John “Jack” Shelby Spong


John (“Jack”) Shelby Spong
1931 – 2021

Andrew D. Scrimgeour
For The Fourth R, 20 September 2021


Westar has lost a great friend. John Shelby Spong died at his home in Richmond, Virginia, on September 12. 

For the past thirty years, Spong has been known around the world as a powerful advocate of progressive Christianity. Raised in Charlotte, North Carolina, Spong’s public life began as an Episcopal parish priest in the South. He served three churches, taking lonely positions on issues of social justice. Upon becoming rector of St. Paul’s Episcopal Church in Richmond, Virginia, he insisted that the Confederate battle flag no longer fly on the parish flagpole. After seven years in that powerful public pulpit, he was elected bishop of the Episcopal Diocese of Newark (NJ), a position he held for 24 years (1976-2000).

Spong had a lover’s quarrel with Christianity. In his words, “If Christianity was going to engage the world of my generation, it must rethink all of its images, reformulate all of its understandings, reinterpret all of its words.” His call for a credible faith made him the target of fundamentalist fury as well as hostility from his own beloved denomination. Yet, his advocacy offered hope to countless others that he called “the church alumni association.” They became the focus of his ministry, and the demand for his books and lectures escalated.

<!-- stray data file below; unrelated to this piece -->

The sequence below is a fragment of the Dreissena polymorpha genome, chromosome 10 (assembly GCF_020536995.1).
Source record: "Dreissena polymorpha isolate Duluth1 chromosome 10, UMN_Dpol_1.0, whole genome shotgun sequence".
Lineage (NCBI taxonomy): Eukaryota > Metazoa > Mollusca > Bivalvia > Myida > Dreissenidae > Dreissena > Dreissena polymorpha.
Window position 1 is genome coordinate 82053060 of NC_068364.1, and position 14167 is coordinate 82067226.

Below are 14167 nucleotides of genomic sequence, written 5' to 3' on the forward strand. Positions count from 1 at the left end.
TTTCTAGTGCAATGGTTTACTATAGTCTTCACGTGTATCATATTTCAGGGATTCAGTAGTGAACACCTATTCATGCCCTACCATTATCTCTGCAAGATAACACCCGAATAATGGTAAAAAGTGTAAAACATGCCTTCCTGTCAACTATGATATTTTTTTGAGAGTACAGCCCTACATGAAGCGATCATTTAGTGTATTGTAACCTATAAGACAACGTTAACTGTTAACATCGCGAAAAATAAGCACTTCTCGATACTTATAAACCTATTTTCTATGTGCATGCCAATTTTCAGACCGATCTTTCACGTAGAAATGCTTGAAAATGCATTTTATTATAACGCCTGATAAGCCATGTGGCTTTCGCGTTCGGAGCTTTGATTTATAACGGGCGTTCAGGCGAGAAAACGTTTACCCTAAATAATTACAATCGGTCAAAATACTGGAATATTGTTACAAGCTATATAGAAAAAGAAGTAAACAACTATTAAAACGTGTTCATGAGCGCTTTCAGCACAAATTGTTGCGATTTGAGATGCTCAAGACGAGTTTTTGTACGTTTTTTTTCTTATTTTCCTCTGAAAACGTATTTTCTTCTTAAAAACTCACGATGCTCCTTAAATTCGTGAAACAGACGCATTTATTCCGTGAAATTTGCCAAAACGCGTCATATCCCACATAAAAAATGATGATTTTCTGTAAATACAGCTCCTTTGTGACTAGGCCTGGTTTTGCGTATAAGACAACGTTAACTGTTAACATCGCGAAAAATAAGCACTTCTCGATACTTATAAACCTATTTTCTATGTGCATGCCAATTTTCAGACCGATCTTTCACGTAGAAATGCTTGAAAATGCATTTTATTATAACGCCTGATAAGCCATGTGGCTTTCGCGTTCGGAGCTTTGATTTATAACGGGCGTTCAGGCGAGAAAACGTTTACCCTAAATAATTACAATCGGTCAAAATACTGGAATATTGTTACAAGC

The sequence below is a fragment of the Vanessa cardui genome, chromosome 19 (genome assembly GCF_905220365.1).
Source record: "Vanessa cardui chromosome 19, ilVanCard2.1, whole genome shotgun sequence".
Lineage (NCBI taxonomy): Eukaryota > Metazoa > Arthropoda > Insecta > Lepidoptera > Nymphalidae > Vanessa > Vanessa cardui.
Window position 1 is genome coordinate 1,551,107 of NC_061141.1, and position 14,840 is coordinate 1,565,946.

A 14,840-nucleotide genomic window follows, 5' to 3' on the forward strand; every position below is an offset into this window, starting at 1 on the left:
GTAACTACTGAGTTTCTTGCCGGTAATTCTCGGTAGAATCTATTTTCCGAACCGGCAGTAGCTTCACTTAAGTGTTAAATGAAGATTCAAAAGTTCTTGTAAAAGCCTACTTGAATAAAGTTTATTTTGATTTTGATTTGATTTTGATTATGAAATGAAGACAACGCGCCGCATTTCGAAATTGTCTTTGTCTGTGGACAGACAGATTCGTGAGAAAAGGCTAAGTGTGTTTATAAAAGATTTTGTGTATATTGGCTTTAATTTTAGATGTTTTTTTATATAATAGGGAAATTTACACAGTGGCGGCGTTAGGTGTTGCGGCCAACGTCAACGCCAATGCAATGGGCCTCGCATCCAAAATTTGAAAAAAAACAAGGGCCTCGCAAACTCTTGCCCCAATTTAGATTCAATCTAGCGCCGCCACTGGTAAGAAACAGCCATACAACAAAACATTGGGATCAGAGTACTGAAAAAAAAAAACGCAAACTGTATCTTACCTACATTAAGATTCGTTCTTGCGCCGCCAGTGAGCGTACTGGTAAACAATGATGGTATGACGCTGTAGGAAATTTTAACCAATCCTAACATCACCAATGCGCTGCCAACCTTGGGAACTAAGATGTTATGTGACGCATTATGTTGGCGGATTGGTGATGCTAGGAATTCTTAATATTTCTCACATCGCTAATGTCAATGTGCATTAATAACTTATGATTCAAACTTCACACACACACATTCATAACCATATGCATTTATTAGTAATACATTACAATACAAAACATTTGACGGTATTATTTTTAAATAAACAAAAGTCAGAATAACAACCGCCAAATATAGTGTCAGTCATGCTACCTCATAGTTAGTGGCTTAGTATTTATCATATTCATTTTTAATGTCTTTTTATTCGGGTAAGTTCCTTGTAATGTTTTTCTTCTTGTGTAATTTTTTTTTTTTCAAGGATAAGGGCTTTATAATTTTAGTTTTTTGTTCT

HarperOne has sold over 1.2 million copies of the bishop’s books. Of his twenty-five books, the best-selling titles include: Living in Sin: A Bishop Rethinks Human Sexuality (1988), Rescuing the Bible from Fundamentalism (1991), Why Christianity Must Change or Die (1999), and A New Christianity for a New World (2002). His last book was Unbelievable: Why Neither Ancient Creeds Nor the Reformation Can Produce a Living Faith Today (2018), a manuscript he completed by force of will after a stroke in 2016. His lectures in churches, at conferences, and on university campuses attracted large audiences. Many of his lectures on YouTube have been watched by more than 80,000 viewers.

Characteristic of Spong was the care that he took to publicly thank the people who assisted him in his work. The acknowledgements in his books consume many pages. A name that appears in every preface is Christine Spong, his wife. She was the sparkle in his eyes. She also edited every draft of his books and speeches and organized his schedule and his travels. In Robert Frost’s words, they were “together wing to wing, and oar to oar.”

We mourn his passing.

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